I've seen the attached example of calculating Goodwill in an M&A transaction. However, I don't completely understand:

(1) why is the DTL added back to arrive at goodwill?
(2) why does the DTL only equal the write-up applied to the intangible assets?

Can somebody help?

### Comments (7)

Good Will = offer value - net identifiable asset - asset (tangible and intangible) write up + deferred tax liability created as a result of those write up

1. DTL is created to capture the difference between tax and book accounting that resulted from the write up
2. DTL is created from writeups for both tangible and intangible assets, using acquisition tax rate x sum(writeups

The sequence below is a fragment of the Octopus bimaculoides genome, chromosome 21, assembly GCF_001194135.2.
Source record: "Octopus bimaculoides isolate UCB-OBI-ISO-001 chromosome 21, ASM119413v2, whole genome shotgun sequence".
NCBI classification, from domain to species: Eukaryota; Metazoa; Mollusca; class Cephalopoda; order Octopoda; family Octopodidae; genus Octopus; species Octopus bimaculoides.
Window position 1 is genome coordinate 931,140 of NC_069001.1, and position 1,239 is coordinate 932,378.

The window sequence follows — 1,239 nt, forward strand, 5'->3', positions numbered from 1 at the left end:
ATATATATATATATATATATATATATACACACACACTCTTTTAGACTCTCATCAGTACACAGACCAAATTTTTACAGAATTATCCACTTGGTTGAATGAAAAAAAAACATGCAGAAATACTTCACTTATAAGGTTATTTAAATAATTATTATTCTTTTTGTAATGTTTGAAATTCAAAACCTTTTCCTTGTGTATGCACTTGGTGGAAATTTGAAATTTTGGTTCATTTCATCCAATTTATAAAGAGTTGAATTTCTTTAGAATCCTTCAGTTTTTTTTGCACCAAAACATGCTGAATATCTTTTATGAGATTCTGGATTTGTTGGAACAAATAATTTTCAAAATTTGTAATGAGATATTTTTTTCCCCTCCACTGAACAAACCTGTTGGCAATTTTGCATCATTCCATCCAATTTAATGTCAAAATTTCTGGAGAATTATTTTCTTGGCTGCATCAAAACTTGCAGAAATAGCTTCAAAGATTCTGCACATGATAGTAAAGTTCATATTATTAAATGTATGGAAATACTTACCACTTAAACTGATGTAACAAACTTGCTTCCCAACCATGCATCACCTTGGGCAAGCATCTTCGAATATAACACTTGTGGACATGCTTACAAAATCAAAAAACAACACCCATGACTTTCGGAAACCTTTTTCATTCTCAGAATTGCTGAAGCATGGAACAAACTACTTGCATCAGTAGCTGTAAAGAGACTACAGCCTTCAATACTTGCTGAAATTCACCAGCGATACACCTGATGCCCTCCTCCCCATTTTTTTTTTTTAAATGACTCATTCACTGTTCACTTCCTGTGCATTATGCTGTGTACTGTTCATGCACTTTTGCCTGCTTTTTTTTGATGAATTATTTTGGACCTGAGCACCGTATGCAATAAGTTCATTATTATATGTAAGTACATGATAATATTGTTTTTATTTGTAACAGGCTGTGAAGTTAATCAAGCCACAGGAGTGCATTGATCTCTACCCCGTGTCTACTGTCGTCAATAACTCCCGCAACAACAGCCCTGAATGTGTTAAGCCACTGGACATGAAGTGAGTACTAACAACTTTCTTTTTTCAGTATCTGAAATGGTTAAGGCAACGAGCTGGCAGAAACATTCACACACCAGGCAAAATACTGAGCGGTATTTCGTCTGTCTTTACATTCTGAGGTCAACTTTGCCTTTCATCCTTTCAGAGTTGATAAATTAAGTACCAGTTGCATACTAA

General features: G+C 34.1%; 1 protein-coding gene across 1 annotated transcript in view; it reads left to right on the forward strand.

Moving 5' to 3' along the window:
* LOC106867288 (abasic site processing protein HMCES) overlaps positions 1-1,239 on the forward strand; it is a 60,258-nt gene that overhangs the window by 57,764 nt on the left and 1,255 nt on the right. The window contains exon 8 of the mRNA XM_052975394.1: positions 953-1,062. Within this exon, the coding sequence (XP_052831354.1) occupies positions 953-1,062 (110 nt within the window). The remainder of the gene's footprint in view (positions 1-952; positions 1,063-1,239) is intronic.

Because it is NET assets (so assets - liabilities). The write-up creates a tax liability.

I dont' really get it. We take the amount of what the purchase price exceeds the target's ned-identifiable assets and write-up the target's assets to their fair-market value. So far so good. But why do we add the DTL?

Not sure if this answers your questions, but adding back DTL is the only way for A = L + E to balance.

In your picture, the first shaded bar for 'equity purchase price', is going in to equity, on the right side of the equation. The three yellow bars are all going into assets, on the left side. Now, the amount of goodwill created should simply be the difference, in order to balance the equation. However, the write-up created a DTL on the right side of the equation, thereby reducing the discrepancy between Assets and Liabilities + Equity. This, in turn, decreases the plug-value for goodwill.

Hope this at least answers your first question

• 1

Yes it does, thank you.